If, as so many have opined, the first Vatican Council was largely about the papacy, could it be said that Vatican II was largely about the episcopacy? It might seem to be a stretch since so much of what we think of in the context of Vatican II is liturgical. Yet, the liturgical fruits of Vatican II were not directly from the Council but came after the Council had closed and bore the imprint of Pope Paul VI and his minions. There is less that is out of step with Trent in the actual documents of Vatican II than the liturgical changes which followed, by all accounts a radical departure from Trent in form and practice.
The tensions of the papacy now might just require another council to decide if popes are guardians of the faith and custodians of the unchanging doctrine or if they can make changes and, if so, what kind of changes, and what constitutes a departure from the past and what might be defined as an elaboration of the dogma that does not change. That said, clearly the fruit of Vatican II lies in the role and place of the bishops of the church. It begs the question of whether or not the Roman Catholic Church is synodical or episcopal or papal.
If it did not create them, Vatican II did give place and purpose to episcopal conferences and endowed them with a particular authority and role that was distinctive. Since Vatican II, the bishops have not only exerted this authority and relished some independence in their role but have used it with great effect to build national identities that have distanced themselves from some of the teachings of the Roman Catholic Church. Amoris Laetitia has certainly seen how this has worked but before this political causes (think here liberation theology as but one example) have occupied some of the attention of these conferences.
When the sexual abuse crisis hit the Roman Catholic Church, the episcopal conferences took on another role not only as those who collectively as well as individually had to deal with the aftermath but also those who took on the cause of rebuilding the credibility of Rome where priestly abuse had torn it down. At the same time, the distancing of bishops without a major problem from those who had knowingly or unknowingly expanded the trouble let some of these conferences even more divided than over theological issues.
A few voices, in response to the 500th anniversary of the posting of the 95 Theses of Luther, have suggested that if a council had been called, as Luther desired, perhaps the whole Reformation would have been either resolved or dealt with more cleanly than did papal response. That brings up a question Luther was quick to raise. He believed himself, at least initially, to be responding to a court of the pontiff that had become corrupt and inept but hoped that a council would be able to consider the need for reform and renewal and, since it had a greater authority than the pope, would have rendered certain verdict on that need. It is speculation, to be sure, but it continues to raise the question of whether there is a collegial episcopal shape to Rome or simply a papal one and to what degree do the bishops, individually or in conference, stand apart from the pope.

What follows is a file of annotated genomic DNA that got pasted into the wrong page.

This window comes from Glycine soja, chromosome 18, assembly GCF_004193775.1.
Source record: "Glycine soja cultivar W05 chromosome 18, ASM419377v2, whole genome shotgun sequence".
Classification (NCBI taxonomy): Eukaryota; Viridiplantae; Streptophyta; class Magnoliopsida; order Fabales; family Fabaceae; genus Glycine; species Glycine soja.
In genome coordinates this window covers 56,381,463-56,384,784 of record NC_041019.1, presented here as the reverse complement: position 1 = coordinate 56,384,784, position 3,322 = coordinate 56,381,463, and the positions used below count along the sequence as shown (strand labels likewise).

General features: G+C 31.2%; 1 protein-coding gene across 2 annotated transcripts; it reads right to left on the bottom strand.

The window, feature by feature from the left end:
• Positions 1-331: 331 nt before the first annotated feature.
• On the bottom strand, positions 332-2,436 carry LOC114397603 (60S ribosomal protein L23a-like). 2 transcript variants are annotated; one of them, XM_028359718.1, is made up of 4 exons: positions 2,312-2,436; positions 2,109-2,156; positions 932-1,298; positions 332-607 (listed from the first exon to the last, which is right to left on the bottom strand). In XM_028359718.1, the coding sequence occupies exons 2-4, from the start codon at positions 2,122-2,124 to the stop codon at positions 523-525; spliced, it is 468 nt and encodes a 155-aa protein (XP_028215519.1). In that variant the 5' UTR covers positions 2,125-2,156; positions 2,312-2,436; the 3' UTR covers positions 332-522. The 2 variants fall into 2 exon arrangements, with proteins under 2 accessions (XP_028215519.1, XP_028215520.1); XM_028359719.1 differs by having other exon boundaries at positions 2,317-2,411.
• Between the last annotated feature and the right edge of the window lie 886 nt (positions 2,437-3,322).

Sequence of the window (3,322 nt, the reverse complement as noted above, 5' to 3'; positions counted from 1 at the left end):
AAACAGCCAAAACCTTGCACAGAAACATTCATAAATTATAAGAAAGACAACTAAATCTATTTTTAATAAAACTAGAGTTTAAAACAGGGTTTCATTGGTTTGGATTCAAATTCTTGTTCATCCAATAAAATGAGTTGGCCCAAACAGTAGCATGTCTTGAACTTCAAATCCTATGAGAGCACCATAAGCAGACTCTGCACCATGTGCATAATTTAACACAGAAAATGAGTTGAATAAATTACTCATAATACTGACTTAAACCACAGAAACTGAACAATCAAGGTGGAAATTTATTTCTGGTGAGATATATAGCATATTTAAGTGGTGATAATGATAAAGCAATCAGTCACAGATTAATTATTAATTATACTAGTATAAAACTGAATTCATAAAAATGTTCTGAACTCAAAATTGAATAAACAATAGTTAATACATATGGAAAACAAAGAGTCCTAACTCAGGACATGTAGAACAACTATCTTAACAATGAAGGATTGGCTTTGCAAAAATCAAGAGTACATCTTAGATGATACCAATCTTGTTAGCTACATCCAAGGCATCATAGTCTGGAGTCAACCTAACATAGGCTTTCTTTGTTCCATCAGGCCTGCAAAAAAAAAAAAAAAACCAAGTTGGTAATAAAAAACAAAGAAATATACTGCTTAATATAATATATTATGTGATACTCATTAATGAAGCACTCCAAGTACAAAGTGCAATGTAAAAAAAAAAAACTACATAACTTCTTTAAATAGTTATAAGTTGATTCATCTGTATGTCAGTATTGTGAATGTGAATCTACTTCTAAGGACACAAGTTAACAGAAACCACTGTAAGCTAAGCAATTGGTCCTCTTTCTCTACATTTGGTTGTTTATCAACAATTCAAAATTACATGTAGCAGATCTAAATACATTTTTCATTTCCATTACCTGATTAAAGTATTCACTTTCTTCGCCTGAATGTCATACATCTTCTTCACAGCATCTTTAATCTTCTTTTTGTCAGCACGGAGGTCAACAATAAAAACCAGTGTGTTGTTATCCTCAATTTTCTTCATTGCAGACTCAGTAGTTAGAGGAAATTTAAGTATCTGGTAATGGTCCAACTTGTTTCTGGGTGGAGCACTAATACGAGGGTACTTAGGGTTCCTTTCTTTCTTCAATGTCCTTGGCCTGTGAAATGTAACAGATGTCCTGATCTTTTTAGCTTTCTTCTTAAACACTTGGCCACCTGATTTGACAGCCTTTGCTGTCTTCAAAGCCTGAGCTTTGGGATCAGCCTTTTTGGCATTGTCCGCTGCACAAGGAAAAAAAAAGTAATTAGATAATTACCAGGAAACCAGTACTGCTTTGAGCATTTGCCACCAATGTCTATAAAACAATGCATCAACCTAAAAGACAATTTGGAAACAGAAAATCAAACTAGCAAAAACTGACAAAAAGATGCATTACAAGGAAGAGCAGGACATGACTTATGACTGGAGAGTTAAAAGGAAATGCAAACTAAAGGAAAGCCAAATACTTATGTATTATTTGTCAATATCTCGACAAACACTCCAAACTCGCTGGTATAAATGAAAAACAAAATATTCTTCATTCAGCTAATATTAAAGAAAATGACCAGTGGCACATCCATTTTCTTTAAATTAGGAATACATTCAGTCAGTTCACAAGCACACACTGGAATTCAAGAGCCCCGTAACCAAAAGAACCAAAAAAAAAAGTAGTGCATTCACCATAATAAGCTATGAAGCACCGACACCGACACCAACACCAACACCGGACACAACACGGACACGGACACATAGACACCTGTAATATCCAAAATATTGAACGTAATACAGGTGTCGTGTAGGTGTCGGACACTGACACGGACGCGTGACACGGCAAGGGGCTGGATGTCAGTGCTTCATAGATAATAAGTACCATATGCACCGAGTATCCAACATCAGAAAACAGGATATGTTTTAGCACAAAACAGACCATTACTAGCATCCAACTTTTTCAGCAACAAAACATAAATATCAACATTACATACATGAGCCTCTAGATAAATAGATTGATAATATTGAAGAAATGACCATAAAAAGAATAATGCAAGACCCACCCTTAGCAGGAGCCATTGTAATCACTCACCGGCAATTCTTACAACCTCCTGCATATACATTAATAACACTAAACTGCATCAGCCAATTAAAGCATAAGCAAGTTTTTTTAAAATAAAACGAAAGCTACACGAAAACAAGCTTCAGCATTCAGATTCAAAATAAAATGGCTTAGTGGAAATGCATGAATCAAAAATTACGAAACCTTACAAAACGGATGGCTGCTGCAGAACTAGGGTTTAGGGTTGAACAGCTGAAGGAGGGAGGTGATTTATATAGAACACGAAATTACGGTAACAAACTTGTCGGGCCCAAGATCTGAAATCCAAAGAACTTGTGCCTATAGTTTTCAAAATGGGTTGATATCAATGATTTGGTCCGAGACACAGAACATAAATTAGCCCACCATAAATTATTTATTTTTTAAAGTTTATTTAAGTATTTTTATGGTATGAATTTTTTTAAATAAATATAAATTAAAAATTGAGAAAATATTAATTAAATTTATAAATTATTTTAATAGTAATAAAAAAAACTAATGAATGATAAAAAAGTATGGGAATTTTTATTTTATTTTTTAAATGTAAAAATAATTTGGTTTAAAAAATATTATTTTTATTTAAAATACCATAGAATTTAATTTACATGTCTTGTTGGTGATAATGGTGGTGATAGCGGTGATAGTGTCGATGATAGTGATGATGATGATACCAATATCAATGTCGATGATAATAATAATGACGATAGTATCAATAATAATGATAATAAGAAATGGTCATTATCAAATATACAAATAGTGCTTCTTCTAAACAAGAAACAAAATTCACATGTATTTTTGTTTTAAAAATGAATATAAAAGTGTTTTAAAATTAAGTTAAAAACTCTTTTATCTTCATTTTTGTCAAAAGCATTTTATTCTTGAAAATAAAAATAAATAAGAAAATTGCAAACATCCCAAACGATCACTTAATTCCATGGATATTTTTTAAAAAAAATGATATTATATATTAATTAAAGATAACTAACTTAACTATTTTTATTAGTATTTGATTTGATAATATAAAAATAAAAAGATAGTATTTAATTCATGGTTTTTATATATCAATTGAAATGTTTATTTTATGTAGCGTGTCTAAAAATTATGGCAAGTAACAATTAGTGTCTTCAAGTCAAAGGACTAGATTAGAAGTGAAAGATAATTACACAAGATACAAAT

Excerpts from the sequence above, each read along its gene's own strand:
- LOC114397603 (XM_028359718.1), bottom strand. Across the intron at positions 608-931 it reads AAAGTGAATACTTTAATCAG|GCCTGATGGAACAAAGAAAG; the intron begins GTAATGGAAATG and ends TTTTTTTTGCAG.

Pope Francis has certainly toyed with the idea of synodality. Where that goes or what it looks like, who can predict? That said, such an enterprise is fraught with the same sort of problems and possible manipulation as any other structure, perhaps more so. After council has spoken, there is no way to prevent the pontiff from shaping the outcome any less than Paul VI radically interpreted the rather modest reforms of the Mass actually taken at Vatican II. There will surely be some who think that synodality and a renewed emphasis on councils could offer an olive branch to the East always interested in ecumenical councils as the supreme voice of the Church.
The state of Rome is nearly as fractured as Protestantism. Francis has used his office effectively to promote confusion more than clarity and diversity more than uniformity. In the end, Luther would not have been happy with Francis at all. What Luther sought was clarity, clarity guided by the Biblical witness, with a Church gladly hearing, believing, and following the voice of God speaking through His Word. Luther would have loved to have bishops who were the leaders of such a renewal but did not believe them to be essential to it. Luther would have tolerated a pope who was the uniform voice of such a renewed Biblical and catholic witness but would not have agreed to the papal court, control, or ex cathedra claims of truth. What is surely true now 500 years later is that Luther would have surely been disgusted by those who claim to be his heirs and just as disgusted by the Roman Catholic Church that was so much the object of his vitriol. In the end, Lutherans find that they cannot claim one voice from either Luther or the Lutheran Confessions since Lutherans stand so starkly divided and they have little hope of leadership from Rome mired in a confusing pope and a structure seemingly unable to get its own house under control. So maybe it is time to think less global and more local, less about structures and more about the parochial opportunities of faithful communities gathered around faithful pastors. Hmmmmm, it is beginning to sound more and more like a Benedict Option, eh?